1) First Century Judaism was preoccupied with concepts of Messiah as King-Deliverer. Roman occupation provided the "perfect storm" for which to see Messiah as only a Rescuer. Their "apocalyptic consciousness" caused them to be inundated with thoughts of deliverance and even how to inaugurate that deliverance, therefore, they missed the office of Messiah as Suffering servant and sin-bearer.
2) First Century Judaism found no place for the priestly office of Messiah. As rabbinic tradition teaches, it is completely within the power of each to wholly overcome sin and gain eternal life by study and good works. Original-Sin and the Total Depravity of the human nature are not in Jewish thought processes. Whatever happened in the garden, say the rabbis, was not bad enough to warrant the need for a "Second Adam" to come and undo what the first Adam could not. If our condition is not that bad, than "Savior" terminology makes no sense in Jewish thinking. Original sin and the sinfulness of our whole nature is a fundamental difference between rabbinic Judaism and Scripture.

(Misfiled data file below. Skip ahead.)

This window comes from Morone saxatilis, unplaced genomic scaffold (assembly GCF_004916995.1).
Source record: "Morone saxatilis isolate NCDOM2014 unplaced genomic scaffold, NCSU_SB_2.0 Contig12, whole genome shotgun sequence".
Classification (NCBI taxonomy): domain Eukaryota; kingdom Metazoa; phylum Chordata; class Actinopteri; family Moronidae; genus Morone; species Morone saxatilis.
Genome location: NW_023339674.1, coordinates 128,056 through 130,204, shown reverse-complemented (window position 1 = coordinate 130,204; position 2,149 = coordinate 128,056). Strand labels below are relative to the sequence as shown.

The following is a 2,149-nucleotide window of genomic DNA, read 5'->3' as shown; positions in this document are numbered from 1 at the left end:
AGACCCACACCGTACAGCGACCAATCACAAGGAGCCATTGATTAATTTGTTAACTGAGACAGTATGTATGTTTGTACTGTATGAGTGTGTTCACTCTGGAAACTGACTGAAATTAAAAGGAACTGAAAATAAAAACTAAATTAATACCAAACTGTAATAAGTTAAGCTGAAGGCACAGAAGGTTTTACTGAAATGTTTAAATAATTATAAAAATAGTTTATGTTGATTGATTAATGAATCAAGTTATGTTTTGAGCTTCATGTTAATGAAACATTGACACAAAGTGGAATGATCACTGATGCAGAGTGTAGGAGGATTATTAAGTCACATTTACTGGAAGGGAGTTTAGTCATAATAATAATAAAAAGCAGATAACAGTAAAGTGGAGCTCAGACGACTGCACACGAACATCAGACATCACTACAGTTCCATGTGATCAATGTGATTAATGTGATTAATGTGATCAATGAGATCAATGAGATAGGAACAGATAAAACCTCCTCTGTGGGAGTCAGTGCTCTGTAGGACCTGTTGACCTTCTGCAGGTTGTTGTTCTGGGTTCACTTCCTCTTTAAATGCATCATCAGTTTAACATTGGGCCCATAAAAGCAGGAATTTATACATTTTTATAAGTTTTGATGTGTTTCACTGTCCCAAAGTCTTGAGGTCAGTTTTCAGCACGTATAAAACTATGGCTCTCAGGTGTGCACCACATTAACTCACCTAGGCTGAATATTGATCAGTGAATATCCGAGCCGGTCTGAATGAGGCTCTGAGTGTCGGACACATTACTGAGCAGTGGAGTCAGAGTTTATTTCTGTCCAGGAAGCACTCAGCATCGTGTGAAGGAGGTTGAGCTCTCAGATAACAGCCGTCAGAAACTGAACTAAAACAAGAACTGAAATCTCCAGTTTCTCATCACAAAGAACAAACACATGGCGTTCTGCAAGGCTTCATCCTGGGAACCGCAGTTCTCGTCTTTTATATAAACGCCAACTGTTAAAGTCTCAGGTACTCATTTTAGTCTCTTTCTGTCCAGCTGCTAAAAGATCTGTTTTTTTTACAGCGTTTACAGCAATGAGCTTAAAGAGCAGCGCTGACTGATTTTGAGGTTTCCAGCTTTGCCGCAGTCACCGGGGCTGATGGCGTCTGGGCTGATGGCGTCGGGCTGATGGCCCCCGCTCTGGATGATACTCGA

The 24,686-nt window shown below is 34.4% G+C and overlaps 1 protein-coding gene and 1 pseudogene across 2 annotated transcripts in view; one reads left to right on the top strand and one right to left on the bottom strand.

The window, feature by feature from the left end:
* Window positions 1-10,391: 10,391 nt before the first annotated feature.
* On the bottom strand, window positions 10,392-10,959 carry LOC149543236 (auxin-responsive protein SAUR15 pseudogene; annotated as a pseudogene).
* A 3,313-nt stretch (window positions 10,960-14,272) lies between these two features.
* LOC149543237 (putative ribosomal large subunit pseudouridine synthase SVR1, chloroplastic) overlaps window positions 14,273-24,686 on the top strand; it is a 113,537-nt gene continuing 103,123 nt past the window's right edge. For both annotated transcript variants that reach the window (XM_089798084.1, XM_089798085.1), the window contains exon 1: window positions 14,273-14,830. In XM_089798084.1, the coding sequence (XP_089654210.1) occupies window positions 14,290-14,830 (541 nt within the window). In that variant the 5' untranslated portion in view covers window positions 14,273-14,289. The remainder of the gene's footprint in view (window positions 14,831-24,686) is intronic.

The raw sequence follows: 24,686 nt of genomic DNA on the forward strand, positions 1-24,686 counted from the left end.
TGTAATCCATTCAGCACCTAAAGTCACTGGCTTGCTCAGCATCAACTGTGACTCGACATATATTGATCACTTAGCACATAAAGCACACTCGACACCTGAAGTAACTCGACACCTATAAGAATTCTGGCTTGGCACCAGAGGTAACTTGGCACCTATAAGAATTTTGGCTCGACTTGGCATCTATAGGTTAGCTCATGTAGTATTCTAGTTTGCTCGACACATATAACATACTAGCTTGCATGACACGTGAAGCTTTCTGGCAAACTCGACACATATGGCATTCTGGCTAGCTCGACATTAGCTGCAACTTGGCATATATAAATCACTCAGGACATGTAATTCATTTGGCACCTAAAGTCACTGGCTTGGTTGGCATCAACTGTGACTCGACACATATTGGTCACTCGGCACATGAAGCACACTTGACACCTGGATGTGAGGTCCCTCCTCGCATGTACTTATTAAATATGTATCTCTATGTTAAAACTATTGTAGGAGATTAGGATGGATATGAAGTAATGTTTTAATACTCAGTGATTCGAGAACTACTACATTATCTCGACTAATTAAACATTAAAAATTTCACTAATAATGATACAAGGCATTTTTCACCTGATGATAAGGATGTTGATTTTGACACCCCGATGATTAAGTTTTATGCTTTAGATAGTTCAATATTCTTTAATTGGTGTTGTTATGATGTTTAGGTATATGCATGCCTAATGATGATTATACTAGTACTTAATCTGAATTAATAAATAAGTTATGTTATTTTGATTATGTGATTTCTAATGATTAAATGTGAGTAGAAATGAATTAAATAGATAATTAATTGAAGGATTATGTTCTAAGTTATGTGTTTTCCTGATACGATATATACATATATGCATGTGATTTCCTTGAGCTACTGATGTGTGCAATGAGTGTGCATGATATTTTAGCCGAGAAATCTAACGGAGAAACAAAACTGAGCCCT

3) The problem of rabbinic authority: the claim of the rabbis to establish their own authority by stating that the Oral Law goes back to Moses so that the Oral Law has more authority than the Written Law. Rabbinical authority supersedes the authority of the Word of God, so when the Spirit convicts or brings enlightenment to the original meaning of the text it is dismissed in favor of halachic ruling.